I second Laura’s thoughts on the effectiveness of faculty eMeetings, rather than f 2 f . These meetings are (and should be) to basically update faculty on policies, procedural changes, etc., and I would rather have this information delivered to me in this most convenient way. I also think that if we open policy changes to discussion, the decision-making will become quite unwieldy, especially now that we have grown so much. I, for one, am happy not to be involved in policy making—for the most part. (As long as the policies and changes don’t supersede teaching or hinder the business of instruction) However, I also agree with Charlie that we need other fora for discussions that must necessarily occur among members of the ELI family. And these would be most beneficial if they are f 2 f. We keep talking about how we must alleviate the sense of aloneness our students feel and draw them into a community of learners in order to enhance their learning. I think the same is true for faculty. Those of us who teach only ELI course must also be made to feel a sense of connectedness in order for them to be most effective instructors. Blogs and online communication is wonderful (and I’m sorry I have not been participating in these as much I would have liked to), but I think we need more opportunities to ‘meet’ and share and build and learn. How about an annual Retreat?

CTE said...

Well, I hate to suggest brown bag lunches and things of that nature, but maybe one way to start is to have some fixed hours for faculty to drop in and meet someone at ELI.
I realize that your schedule is probably terrible Jennifer, but maybe some fixed hours (1) scattered throughout the week that people could always find you, but then again you might get the typical office hours phenom where you sit there and no one comes in.
One disadvantage of the current way that you have the designers set up is that the designers cannot act as conduits for information/discussion both back to you and out to the faculty.
Even if a designer was a (2) liaison for 20-25 faculty, that is better than a single director trying to relay information and respond to stuff all by yourself.
I think the blog (3) works if you remind everyone that a specific issue is set to be discussed there.
(4) Maybe you need to require faculty to meet face-to-face with someone at ELI over the course of the year. I think there are too many who don't realize and appreciate how much work goes on at ELI, the resources there and who actually works there.
(5) Consider inviting some faculty to ELI staff meetings when things are going to be discussed that will affect policy/procedures, etc. You might at least get some ideas of how to present things to faculty.

John said...

It seems there are two completely different ways to approach this issue.

On the one hand, it could be argued that as an ELI faculty, we should experience what our students do (no personal contact), and experiment with ways to keep us "happy" nonetheless. Then, through that learning process, we would become more expert at devising ways to keep our own students engaged and productive learners without access to the face to face medium.

Alternatively, one might argue that just as faculty could be invited to benefit from some limited face to face ELI activities, students could too -- e.g., noncompulsory extra programming, such as guest expert speakers on a Saturday afternoon, perhaps twice in the semester. I've thought of this with my class this semester (my first ELI experience), and all of the students happily are in the metro area. I would have the same guest speakers I invite to my in classroom sections for the same course. But as I am new at this, I'm sure there are pitfalls of which I'm not aware. (I'll be asking ELI staff about this soon).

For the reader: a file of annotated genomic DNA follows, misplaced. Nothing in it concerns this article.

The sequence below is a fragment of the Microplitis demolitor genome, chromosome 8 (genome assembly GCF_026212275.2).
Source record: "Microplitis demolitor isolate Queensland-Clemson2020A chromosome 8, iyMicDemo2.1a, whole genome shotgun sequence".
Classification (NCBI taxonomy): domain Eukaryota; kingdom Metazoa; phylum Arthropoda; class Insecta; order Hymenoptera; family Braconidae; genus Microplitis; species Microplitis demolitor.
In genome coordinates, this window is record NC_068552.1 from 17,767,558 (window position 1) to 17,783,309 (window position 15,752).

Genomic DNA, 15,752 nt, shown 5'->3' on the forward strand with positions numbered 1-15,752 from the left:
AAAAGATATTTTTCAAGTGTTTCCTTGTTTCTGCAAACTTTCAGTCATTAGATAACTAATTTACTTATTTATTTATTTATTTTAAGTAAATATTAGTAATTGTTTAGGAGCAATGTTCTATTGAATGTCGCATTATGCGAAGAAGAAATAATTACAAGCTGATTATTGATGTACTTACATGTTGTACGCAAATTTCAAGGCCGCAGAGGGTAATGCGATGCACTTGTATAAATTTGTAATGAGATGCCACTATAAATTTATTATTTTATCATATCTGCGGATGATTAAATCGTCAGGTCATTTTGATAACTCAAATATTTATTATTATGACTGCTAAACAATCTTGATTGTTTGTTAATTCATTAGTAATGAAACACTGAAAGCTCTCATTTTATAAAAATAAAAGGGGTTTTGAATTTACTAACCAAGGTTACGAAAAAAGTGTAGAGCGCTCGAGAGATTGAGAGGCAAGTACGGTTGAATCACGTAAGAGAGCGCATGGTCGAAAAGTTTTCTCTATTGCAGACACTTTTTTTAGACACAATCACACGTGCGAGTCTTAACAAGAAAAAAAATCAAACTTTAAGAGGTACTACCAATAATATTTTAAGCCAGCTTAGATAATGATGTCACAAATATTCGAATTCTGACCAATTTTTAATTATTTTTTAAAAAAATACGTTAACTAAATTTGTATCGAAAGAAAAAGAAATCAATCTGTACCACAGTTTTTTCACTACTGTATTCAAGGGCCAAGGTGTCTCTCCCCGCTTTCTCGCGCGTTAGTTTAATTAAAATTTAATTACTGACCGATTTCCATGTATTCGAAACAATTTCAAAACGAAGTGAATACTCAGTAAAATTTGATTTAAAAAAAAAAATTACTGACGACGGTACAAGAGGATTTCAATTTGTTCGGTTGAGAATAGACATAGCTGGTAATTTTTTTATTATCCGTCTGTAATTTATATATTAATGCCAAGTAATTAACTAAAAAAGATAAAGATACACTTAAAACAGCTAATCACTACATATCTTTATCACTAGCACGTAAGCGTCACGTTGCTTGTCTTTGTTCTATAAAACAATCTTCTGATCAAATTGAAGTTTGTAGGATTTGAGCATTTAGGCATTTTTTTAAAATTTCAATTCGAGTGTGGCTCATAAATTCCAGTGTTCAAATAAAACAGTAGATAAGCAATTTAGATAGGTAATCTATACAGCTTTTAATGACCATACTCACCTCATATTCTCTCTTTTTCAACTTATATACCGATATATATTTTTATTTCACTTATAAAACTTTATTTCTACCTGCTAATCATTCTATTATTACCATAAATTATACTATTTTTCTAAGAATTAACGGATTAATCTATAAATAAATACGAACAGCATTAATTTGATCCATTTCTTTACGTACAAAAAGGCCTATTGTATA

The question I pose is simply this: Are both options I have described, which arguably frame the extremes of our possibilities, equally feasible and desirable?

Or, is there "best practice" experience in favor of one or the other direction?

Jennifer Lerner said...

Thank you for these comments, everyone... keep them coming! You are giving me great ideas.

John--you're right that we can see some parallels here to how we interact with our students. In fact, that will be a part of our theme at our professional development day Friday! I do want to take issue with one part of what you said, though--ELI students DO get personal contact. It may not be IN PERSON (although it is in some cases, as students come to lab sessions or come to in-person office hours), but they always get personal interaction with their professors to help them learn. (Any ELI faculty who do not give students personal attention are not doing their jobs.)

Your idea about involving ELI students in campus activities, like guest speakers, is a good one and many faculty do this. You can decide to invite them just in a "for your information" sort of way, or offer extra credit, or even include as part of your class requirements that students participate in a certain number of such events during the semester. (If you choose this last option, though, you will need to have a notation in the schedule of classes in advance so that students are aware that the class requires some in-person meetings, OR you will need to have alternative assignments for this part of the course expectations for students who live out of the area, cannot get off work for daytime events, are homebound, etc.).

Anonymous said...

I thought the meeting was well run, well planned and got to the point.

I enjoyed all the comments I've read here. But I want to add that I am now retired after 32 years at Annandale and now live in Delaware. I love being able to teach through ELI. But I don't relish the idea of having to come to a face to face meeting and pay for a hotel room!

Anne Guandolo